Thursday, June 30, 2011

Bye Bye Pleasant Street Video

Much ink has been spilled (figuratively) in recent years about how the doldrums of the music industry have meant the veritable death knell of the local record store. Thing is, in the peculiar place where I reside, you'd hardly know it. Sure, we lost one longstanding member of the record store fraternity in recent years - Dynamite Records, RIP - but we have three remaining in a town of 30,000. This is a fluke, but it's a good fluke and hopefully one that will last for a good while.

Meanwhile, another trend that seems to be generating less fanfare - at least in the media circles I inhabit - is the death of the local video store. Sure, everyone who cares knows that Blockbuster just went under and that is certainly a sign of the times. But how often do you hear about the smaller, independent video stores of the sort that have been absolutely crucial curators of film culture over the past three decades. I've been lucky enough to live near a few good ones in my time and they always enhance my quality of life, especially when you're living in a town that has no good movie theaters to speak of (i.e. Bowling Green, OH, which sucked for movie theaters but had a great local video store the name of which I cannot remember, but I sure hope it's still alive and kicking).

As of this weekend, we're losing one of these treasured resources locally, as Pleasant Street Video will be effectively closing its doors (you'll still be able to go to the place for a couple weeks but no more new rentals after July 3, from what I understand). Pleasant Street epitomized what makes a locally owned independent store such an important form of living breathing commerce, the sort of thing that no online retailer can approximate, however good its services otherwise. It's a great source for all manner of independent and foreign cinema, as any independent video store worth its salt should be. But, it's also been a veritable community center in a way that very few local retailers truly become. I don't have time now to do it justice, but I can say that even at times when I've gone two months without setting foot in the place, just knowing it was there made me a little bit happier to live where I live. And now that's it's closing, some small part of Northampton won't be the same anymore.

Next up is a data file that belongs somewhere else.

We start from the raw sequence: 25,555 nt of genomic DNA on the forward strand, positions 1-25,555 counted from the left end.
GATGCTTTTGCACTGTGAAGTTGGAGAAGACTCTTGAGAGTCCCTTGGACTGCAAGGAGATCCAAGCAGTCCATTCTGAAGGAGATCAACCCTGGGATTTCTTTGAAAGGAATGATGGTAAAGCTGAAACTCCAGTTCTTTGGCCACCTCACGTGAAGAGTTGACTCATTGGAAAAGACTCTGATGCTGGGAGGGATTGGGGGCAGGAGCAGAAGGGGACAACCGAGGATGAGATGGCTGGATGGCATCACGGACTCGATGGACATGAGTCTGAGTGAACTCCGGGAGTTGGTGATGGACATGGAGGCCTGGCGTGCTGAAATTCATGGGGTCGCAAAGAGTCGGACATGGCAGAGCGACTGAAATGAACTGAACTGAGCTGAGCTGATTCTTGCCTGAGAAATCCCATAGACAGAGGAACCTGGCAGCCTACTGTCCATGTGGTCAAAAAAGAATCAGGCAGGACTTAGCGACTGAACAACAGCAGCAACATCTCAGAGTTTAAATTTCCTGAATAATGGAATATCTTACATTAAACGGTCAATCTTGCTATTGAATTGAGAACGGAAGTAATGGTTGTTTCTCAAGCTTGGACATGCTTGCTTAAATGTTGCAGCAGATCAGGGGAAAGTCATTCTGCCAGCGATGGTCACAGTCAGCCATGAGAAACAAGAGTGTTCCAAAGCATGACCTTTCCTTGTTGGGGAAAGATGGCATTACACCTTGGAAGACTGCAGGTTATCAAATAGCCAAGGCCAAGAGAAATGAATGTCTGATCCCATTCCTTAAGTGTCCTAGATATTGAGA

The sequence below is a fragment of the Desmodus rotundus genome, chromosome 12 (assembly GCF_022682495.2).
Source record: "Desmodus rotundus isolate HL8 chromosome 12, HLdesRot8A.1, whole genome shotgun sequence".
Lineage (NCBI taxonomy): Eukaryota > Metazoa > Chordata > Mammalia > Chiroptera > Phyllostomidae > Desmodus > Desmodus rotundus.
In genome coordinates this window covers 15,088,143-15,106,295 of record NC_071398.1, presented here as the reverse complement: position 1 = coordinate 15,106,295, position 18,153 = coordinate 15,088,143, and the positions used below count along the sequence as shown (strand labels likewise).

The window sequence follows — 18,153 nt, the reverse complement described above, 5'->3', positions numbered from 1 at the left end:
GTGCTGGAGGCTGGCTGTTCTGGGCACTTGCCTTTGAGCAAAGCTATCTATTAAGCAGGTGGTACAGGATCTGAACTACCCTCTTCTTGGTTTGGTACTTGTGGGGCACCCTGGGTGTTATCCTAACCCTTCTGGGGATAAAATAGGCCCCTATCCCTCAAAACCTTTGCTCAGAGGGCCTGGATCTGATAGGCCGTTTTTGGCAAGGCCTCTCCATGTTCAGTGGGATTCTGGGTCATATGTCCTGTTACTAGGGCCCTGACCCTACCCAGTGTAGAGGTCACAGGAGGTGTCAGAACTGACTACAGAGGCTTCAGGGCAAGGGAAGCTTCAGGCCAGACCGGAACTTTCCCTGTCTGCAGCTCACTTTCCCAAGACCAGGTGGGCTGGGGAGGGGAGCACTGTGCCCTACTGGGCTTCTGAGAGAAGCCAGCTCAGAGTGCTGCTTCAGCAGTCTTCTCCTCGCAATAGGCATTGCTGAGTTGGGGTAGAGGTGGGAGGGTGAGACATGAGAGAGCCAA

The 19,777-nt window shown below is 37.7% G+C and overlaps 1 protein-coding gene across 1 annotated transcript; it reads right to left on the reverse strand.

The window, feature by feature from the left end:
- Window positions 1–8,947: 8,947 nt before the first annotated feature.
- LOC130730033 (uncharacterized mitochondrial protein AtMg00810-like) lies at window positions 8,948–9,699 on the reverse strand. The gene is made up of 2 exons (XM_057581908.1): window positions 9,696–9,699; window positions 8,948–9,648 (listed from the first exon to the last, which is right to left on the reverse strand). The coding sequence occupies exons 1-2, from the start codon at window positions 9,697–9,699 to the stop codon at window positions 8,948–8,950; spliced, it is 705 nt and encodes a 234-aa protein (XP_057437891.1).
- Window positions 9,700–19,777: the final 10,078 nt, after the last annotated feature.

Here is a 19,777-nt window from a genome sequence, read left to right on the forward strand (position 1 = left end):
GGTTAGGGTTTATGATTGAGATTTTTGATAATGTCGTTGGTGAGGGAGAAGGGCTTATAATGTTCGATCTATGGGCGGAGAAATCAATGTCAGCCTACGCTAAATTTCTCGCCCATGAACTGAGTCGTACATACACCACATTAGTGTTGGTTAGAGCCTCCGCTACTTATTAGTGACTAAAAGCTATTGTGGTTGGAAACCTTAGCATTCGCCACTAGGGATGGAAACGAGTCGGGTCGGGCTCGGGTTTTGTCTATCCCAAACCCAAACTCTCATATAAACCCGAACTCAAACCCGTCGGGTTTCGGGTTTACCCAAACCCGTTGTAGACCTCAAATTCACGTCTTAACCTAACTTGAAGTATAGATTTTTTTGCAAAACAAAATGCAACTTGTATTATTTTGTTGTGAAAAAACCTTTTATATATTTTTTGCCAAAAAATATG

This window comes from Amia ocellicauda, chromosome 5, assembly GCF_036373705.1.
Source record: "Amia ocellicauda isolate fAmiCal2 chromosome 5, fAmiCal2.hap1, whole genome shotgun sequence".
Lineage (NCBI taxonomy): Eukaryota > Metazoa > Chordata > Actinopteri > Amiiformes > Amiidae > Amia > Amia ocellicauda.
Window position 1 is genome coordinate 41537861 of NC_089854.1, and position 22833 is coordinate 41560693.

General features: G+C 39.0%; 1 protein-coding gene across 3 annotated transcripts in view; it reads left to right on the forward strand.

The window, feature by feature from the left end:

If you're local and not yet clued in, the store's collection is being donated to Forbes Library, which is awesome. But, it also means that the owners are not going to yield any great dividends from the sale of their extensive holdings. To offset the losses, they are accepting sponsors who are willing to pay $8 so that a selected video will be sure to be included in the turnover. If you want to know more, visit their website.

Thursday, June 16, 2011

What's in a Name?

Angel, a so-called "pomp metal" band from the '70s, may be one of the least "punk" bands of precisely the moment in time when "punk" became a movement of consequence. Their music is full of synthesizer swells, high-pitched male vocals, power chords and extended guitar solos. All of which makes them a hoot - and also makes it very puzzling that their lead guitarist goes by the name "Punky Meadows." Seriously, Punky? Was this a nod to punk's controversial credibility in what's otherwise a musical context that seems decidedly unpunk? Or just a random turn of phrase with no meaningful connection to the larger punk phenomenon?

(Wikipedia tells us that the man's given name is Edwin Lionel Meadows, but doesn't explain the origins of his stage name.)

I'll leave you to ponder these mysteries of life watching this fine example of Angel in action performing (well, lip-synching) "The Tower," the lead track from their self-titled debut album.